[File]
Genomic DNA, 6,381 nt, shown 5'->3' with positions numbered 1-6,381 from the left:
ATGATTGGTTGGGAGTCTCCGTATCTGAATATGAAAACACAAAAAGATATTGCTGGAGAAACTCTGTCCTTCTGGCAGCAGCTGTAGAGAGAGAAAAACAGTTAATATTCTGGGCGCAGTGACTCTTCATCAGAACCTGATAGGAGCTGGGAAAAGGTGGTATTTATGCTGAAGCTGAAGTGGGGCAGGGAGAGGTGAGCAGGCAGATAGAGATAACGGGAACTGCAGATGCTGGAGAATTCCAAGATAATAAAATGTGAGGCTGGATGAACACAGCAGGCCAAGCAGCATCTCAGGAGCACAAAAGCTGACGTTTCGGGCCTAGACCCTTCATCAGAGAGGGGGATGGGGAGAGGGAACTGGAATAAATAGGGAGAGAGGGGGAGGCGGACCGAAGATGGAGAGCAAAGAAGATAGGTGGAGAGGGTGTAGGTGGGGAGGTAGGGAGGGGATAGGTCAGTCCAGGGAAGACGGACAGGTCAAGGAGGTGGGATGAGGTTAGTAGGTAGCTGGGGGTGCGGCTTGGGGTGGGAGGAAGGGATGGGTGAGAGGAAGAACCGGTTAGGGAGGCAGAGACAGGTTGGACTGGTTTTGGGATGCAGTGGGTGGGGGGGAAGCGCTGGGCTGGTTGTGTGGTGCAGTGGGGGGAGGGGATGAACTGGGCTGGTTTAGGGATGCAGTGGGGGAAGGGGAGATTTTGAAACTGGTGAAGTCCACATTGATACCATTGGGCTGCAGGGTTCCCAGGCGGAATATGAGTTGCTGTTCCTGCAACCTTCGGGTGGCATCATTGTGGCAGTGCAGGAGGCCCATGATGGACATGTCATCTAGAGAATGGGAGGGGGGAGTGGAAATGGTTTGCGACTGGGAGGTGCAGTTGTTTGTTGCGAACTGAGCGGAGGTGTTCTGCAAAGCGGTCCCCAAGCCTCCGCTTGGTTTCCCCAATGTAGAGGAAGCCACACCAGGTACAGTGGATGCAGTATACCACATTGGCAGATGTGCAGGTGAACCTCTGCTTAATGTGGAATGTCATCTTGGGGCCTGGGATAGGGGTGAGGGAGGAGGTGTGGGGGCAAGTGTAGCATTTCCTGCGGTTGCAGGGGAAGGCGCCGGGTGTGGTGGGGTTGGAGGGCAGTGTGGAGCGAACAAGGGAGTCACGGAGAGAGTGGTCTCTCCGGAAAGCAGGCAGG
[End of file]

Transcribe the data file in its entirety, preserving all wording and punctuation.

Genomic DNA, 6,381 nt, shown 5'->3' with positions numbered 1-6,381 from the left:
ATGATTGGTTGGGAGTCTCCGTATCTGAATATGAAAACACAAAAAGATATTGCTGGAGAAACTCTGTCCTTCTGGCAGCAGCTGTAGAGAGAGAAAAACAGTTAATATTCTGGGCGCAGTGACTCTTCATCAGAACCTGATAGGAGCTGGGAAAAGGTGGTATTTATGCTGAAGCTGAAGTGGGGCAGGGAGAGGTGAGCAGGCAGATAGAGATAACGGGAACTGCAGATGCTGGAGAATTCCAAGATAATAAAATGTGAGGCTGGATGAACACAGCAGGCCAAGCAGCATCTCAGGAGCACAAAAGCTGACGTTTCGGGCCTAGACCCTTCATCAGAGAGGGGGATGGGGAGAGGGAACTGGAATAAATAGGGAGAGAGGGGGAGGCGGACCGAAGATGGAGAGCAAAGAAGATAGGTGGAGAGGGTGTAGGTGGGGAGGTAGGGAGGGGATAGGTCAGTCCAGGGAAGACGGACAGGTCAAGGAGGTGGGATGAGGTTAGTAGGTAGCTGGGGGTGCGGCTTGGGGTGGGAGGAAGGGATGGGTGAGAGGAAGAACCGGTTAGGGAGGCAGAGACAGGTTGGACTGGTTTTGGGATGCAGTGGGTGGGGGGGAAGCGCTGGGCTGGTTGTGTGGTGCAGTGGGGGGAGGGGATGAACTGGGCTGGTTTAGGGATGCAGTGGGGGAAGGGGAGATTTTGAAACTGGTGAAGTCCACATTGATACCATTGGGCTGCAGGGTTCCCAGGCGGAATATGAGTTGCTGTTCCTGCAACCTTCGGGTGGCATCATTGTGGCAGTGCAGGAGGCCCATGATGGACATGTCATCTAGAGAATGGGAGGGGGGAGTGGAAATGGTTTGCGACTGGGAGGTGCAGTTGTTTGTTGCGAACTGAGCGGAGGTGTTCTGCAAAGCGGTCCCCAAGCCTCCGCTTGGTTTCCCCAATGTAGAGGAAGCCACACCAGGTACAGTGGATGCAGTATACCACATTGGCAGATGTGCAGGTGAACCTCTGCTTAATGTGGAATGTCATCTTGGGGCCTGGGATAGGGGTGAGGGAGGAGGTGTGGGGGCAAGTGTAGCATTTCCTGCGGTTGCAGGGGAAGGCGCCGGGTGTGGTGGGGTTGGAGGGCAGTGTGGAGCGAACAAGGGAGTCACGGAGAGAGTGGTCTCTCCGGAAAGCAGGCAGG